September 3, 2020 - Statement Regarding Thomas Kinworthy Jr. and Murder of Officer Tamarris Bohannon

We are deeply saddened to learn of the tragic events on August 29th, that led to the murder of St. Louis Police Officer Tamarris Bohannon. Our hearts are with the Bohannon family, their friends, and all the men and women of the St. Louis Police Department as they struggle to deal with this terrible loss. We pray their suffering will ease and together find strength in the difficult days ahead.

Our office stands prepared to assist the authorities in St. Louis in any way possible. To the extent that our efforts do not interfere with the Missouri cases, we will also aggressively seek to prosecute Officer Bohannon’s killer, regardless of how long it may take, and hold him accountable for the felony crimes for which he was sought in Florida.

Recently questions have been raised as to Kinworthy’s status as a fugitive from Florida at the time he brutally murdered Officer Bohannan. Those concerns are reasonable in light of the terrible suffering he caused and the desire to know if anything further could have been done to prevent his actions.

Our ability to comment on specific facts of any case is limited so as not to violate the rules of criminal procedure, adversely impact the rights of victims, or potentially impair a prosecution. However, we can provide a better understanding of the arrest, charging, and bond processes in the Kinworthy cases.

On August 30, 2019, the Brevard County Sheriff’s Office Special Victims Unit began an investigation into allegations that Thomas Kinworthy Jr. had sexually battered and falsely imprisoned a person in Satellite Beach, Florida. Lacking enough evidence to arrest Kinworthy at that time, the investigation continued until January 28, 2020 when deputies were able to show probable cause and obtain a warrant for Kinworthy’s arrest. He was taken into custody and held on no bond at the Brevard County Jail.

On February 6, 2020, our office received the investigative reports and began to review the case for a formal charging decision. The Supreme Court has placed a burden on prosecutors that they must reasonably believe the alleged crimes can be proven beyond a reasonable doubt at trial, to proceed with filing formal criminal charges with the Court. This standard is much higher than the probable cause standard met by law enforcement when obtaining an arrest warrant.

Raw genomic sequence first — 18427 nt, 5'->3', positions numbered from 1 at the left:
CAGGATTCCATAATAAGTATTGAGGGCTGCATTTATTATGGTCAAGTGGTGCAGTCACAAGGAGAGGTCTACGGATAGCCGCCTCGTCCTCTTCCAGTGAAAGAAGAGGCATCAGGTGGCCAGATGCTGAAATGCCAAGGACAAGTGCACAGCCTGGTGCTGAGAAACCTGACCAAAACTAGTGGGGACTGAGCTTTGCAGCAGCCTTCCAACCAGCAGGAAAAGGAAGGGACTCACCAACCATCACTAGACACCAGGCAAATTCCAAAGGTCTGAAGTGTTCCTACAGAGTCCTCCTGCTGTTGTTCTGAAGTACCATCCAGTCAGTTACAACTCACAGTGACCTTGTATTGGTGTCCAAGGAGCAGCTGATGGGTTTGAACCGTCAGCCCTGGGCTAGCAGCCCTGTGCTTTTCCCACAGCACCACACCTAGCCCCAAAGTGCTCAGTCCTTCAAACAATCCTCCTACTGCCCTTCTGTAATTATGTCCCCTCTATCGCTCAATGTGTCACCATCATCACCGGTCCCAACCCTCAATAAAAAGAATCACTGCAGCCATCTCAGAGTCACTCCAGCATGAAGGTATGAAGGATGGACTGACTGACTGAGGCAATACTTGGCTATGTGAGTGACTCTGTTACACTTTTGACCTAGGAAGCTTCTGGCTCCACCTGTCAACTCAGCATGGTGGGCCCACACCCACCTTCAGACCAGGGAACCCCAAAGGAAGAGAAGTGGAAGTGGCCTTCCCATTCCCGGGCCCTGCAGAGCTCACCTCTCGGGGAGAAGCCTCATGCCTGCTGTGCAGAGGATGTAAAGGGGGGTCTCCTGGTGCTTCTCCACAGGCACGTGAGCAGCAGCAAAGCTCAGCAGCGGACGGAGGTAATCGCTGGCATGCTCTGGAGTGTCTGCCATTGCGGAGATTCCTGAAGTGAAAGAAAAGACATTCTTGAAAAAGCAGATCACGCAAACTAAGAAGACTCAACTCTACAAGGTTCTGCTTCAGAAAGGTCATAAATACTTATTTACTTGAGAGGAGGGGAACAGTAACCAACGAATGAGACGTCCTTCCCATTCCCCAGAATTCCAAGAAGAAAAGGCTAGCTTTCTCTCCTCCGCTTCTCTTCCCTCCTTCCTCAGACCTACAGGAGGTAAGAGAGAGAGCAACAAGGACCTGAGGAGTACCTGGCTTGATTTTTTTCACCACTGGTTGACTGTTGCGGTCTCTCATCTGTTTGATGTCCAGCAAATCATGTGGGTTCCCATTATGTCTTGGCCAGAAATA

In the Kinworthy case, the evidence required to meet that burden of proof was not initially present. As a result, prosecutors were ethically and legally obligated not to file an Information formally charging Kinworthy with a crime. Under Florida law, if the State cannot file an Information within 33 days of a defendant’s arrest, the defendant is entitled to ask the Court to be released on their own recognizance or “ROR” as recorded by the Clerk. That request was granted, however the State requested, and the Court ordered that restrictions on the defendant, including no contact with the victim, be imposed.

Believing that the victim had been truthful, prosecutors worked with investigators to continue seeking evidence to meet our burden of proof and allow us to file the case. In the following months, investigators obtained significant evidence, including materials that amounted to an admission by the defendant of his guilt, and on July 22, 2020, the State filed an Information charging Thomas Kinworthy Jr. with one count of Kidnapping (F1 Punishable by Life), and one count of Attempted Sexual Battery (F3 Maximum of 5 years in prison).

This resulted in the case being placed on the criminal docket of Judge Charles Crawford and set for a review hearing on August 19, 2020. Kinworthy and his attorney were noticed he was required to appear at that hearing.

On August 05, 2020, investigators acting on evidence obtained during the Kidnapping and Sexual Battery investigation, obtained an arrest warrant charging Kinworthy with Possession of a Firearm by Convicted Felon (F2 Maximum of 15 years in prison) with a bond of $15,000 assigned by Judge Nancy Malony. Kinworthy posted that bond and was released from custody.

On August 19, 2020, Kinworthy failed to appear as required in the Kidnapping and Sexual Battery case and Judge Crawford issued a Failure to Appear Bench Warrant with no bond, for his arrest. The Brevard County Sheriff’s Office then began the effort to locate him as a fugitive.

The Constitution of the United States protects an individual’s right from unlawful arrest and prosecution. It is our sincere belief that everyone involved in this investigation performed their duties within the framework of the law, and actively sought to bring Thomas Kinworthy to justice for his crimes. They did not abandon these efforts and continued to pursue evidence of his guilt. Sadly, it is the success of those efforts that ultimately may have caused Kinworthy to flee Florida and commit his deadly crimes in St. Louis. Something no one involved in these cases can ever forget or undo.


Public Records are available to view on the Brevard Clerk of Courts Website

Todd Brown
Public Information &
(321) 617-7310
Office of the State Attorney
18th Judicial Circuit
2725 Judge Fran Jamieson
Way Building D
Viera, Fl. 32940

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